Condo Blues: How to Paint a Color Block School Desk

Tuesday, August 7, 2012

How to Paint a Color Block School Desk

Friends, I have a massive treat for you today! Carmen De La Paz host of HGTV’s Hammer Heads and one of my favorite DIY gals, is guest posting today on Condo Blues! 

*Lisa falls over and faints in excitement*

Easily transform an old school desk with vibrant colors using a color blocking technique to create a classic diamond pattern with two tones of color. This back-to-school desk refresh could even be a fun project for parents and kids to work on together!

For high traffic furniture I always recommend a fresh coat of Satin Enamel paint – It has high durability, will accept the next layer of paint well and is easily cleaned with a damp cloth.

 Back to School Desk 

 Student Desk Before

1" ScotchBlue Painter’s Tape w/ EdgeLock
Paint tarps & paint rags 
1” & 2” angled paint brush
2”square brush
9” roller
paint tray
can opener

4’ T-Square
Measuring tape
12” speed square or 18” ruler will be helpful

Color Palette
Desk Base Coat:  Polar Bear (Behr: Interior - Satin Enamel 1875)
Lighter Pink: Pink Chintz (Behr: Satin Enamel 100B-4)
 Hot Pink:  Springtime Blossom (Behr: Satin Enamel 100B-5)


1. Starting with a wooden school desk – select two tones of the same color – in this case a strong hot pink and pastel pink. “Color-block” the drawers by painting half in one color and the other half in the second color.  Feel free to alternate colors in the drawers or place the adjacent – as you see fit for your design.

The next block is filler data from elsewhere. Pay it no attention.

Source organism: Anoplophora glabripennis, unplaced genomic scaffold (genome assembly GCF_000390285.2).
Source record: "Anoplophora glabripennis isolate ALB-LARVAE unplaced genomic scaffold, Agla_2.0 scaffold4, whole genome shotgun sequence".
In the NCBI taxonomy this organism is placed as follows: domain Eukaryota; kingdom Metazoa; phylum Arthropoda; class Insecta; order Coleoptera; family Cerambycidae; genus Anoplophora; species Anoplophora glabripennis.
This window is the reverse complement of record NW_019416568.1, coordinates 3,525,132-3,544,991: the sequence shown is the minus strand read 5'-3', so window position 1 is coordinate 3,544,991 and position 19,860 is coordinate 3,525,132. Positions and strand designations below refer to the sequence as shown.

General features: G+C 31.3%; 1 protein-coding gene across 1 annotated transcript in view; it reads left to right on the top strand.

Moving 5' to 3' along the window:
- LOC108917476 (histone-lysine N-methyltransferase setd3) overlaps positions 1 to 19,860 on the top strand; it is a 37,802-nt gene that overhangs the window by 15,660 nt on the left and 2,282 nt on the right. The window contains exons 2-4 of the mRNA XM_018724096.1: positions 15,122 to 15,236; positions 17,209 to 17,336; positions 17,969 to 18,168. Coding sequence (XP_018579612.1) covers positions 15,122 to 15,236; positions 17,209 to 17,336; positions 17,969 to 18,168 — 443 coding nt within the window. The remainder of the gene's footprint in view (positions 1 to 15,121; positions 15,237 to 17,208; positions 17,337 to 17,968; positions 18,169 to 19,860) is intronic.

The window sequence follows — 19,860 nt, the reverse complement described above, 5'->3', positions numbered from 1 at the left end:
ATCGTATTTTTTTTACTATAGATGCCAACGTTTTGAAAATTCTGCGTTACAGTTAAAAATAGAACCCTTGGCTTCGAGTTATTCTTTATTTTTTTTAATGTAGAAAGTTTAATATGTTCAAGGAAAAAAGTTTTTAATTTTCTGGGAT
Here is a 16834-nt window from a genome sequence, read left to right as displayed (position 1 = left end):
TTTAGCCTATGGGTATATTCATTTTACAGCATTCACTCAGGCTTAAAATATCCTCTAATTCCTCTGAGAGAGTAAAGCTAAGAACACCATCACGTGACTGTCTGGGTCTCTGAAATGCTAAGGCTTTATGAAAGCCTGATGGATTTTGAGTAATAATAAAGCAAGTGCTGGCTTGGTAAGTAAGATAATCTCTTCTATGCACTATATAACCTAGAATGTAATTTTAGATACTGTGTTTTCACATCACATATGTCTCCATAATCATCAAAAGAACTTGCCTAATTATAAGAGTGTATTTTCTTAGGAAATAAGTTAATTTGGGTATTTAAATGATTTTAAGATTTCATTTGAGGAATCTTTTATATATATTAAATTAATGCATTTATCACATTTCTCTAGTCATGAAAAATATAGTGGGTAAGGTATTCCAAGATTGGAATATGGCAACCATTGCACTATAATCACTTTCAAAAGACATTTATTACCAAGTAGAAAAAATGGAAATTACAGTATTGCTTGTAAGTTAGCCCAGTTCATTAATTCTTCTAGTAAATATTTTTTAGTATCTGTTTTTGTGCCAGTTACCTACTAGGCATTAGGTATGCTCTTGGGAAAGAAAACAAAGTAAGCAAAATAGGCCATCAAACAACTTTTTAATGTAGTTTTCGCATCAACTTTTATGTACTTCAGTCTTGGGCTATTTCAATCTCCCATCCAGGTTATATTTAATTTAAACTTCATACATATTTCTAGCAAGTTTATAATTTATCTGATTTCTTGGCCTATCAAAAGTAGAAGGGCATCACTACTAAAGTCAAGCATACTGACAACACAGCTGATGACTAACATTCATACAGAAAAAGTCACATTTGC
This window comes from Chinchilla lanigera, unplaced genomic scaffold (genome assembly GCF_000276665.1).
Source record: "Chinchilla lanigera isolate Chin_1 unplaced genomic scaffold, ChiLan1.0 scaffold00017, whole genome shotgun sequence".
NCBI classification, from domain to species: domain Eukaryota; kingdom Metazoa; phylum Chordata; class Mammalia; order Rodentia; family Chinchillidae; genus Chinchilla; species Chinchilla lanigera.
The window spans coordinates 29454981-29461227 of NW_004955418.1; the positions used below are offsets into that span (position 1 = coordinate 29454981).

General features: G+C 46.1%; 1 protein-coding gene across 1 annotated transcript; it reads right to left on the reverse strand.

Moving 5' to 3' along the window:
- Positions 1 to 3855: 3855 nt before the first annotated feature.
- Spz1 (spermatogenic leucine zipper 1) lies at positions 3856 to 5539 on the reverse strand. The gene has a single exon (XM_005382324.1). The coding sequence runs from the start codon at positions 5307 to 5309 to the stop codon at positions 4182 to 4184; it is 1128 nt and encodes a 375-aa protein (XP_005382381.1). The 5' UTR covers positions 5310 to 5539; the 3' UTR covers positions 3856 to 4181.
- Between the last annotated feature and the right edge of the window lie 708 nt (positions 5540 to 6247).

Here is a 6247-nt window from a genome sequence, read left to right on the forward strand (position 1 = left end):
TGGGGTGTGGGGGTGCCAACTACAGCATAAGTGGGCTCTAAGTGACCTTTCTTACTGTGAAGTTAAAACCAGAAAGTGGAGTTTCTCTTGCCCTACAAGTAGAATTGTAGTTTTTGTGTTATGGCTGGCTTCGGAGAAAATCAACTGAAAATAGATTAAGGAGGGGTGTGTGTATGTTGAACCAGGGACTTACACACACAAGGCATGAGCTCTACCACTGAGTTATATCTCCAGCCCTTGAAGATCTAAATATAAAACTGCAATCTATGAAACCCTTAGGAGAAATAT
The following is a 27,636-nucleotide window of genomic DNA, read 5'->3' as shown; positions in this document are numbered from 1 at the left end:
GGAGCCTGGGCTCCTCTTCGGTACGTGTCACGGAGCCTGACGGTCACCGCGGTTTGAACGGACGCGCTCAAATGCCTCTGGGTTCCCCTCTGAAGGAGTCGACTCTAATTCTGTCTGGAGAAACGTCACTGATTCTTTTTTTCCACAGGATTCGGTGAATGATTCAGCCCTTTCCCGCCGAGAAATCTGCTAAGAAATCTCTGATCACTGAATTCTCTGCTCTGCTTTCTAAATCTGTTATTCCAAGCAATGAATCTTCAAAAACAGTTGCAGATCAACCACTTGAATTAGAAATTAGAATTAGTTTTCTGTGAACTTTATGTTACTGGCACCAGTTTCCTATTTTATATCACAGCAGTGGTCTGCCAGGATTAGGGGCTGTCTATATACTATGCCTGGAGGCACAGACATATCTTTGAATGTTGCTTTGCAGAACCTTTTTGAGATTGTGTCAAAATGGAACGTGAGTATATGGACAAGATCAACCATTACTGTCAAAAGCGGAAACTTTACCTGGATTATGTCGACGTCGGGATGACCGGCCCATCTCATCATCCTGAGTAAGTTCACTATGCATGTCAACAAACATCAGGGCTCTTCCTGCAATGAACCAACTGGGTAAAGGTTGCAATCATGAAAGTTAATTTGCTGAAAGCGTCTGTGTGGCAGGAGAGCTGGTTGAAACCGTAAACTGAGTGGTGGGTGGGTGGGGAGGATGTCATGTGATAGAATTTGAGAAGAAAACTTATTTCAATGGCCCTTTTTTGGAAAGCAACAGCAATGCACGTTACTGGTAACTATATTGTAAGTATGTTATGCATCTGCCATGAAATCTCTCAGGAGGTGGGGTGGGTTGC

2. Paint the top of the desk in the lighter pink shade and let it dry completely.

3. Once the paint on top of the desk has dried, line out the diamond pattern and mask out with ScotchBlue Painter’s Tape w/EdgeLock (2080 EL). Note that you may have to do a little math to divide out the desk top and determine what spacing you’d like.

TIP:  How to create your design
  • I like to render it into a computer 
  • Before doing any work on the desk play with dimension and design. Play with the lay out by taping out a few diamonds. 
4. Follow the artist’s rule of dividing your canvas into thirds. Divide the top of the desk into three, and then divide each of the three sections in half. This will give you evenly spaced peak points for your diamonds. Start your layout in the center of the middle column to ensure the design is centered on the desk and work your way out toward the edges. Once it is laid out, mask out along drawn lines and paint using a foam roller for a smooth and even finish.

  • Use a foam roller for a nice even application. Foam rollers don’t pick paint back like a regular nap roller
  • Let paint dry well before applying next coat. It’s always better to build up coats as opposed to applying a thick layer of paint. Paint applied in one thick coat will have a tendency to sag, droop or drip.  

5. Once the paint has fully dried, gently pull tape back by angling the edge at 45 degrees to reveal crisp edges, lines and corners.   

6. Expect to apply two coats of paint.

  • Changing the drawer pulls when working on a piece goes a long way with the final impact of reviving ANY piece.
Student Desk After

Thanks Carmen! This is a great idea to spill up a hand me down/thrift store/had-it-longer-than-I have-known-Husband-it’s-beat- up-and-looking-sad* desk in time for back to school.

*OK, maybe that last one is just me. Seriously, though, I have a freebie student desk that could use a paint job. 

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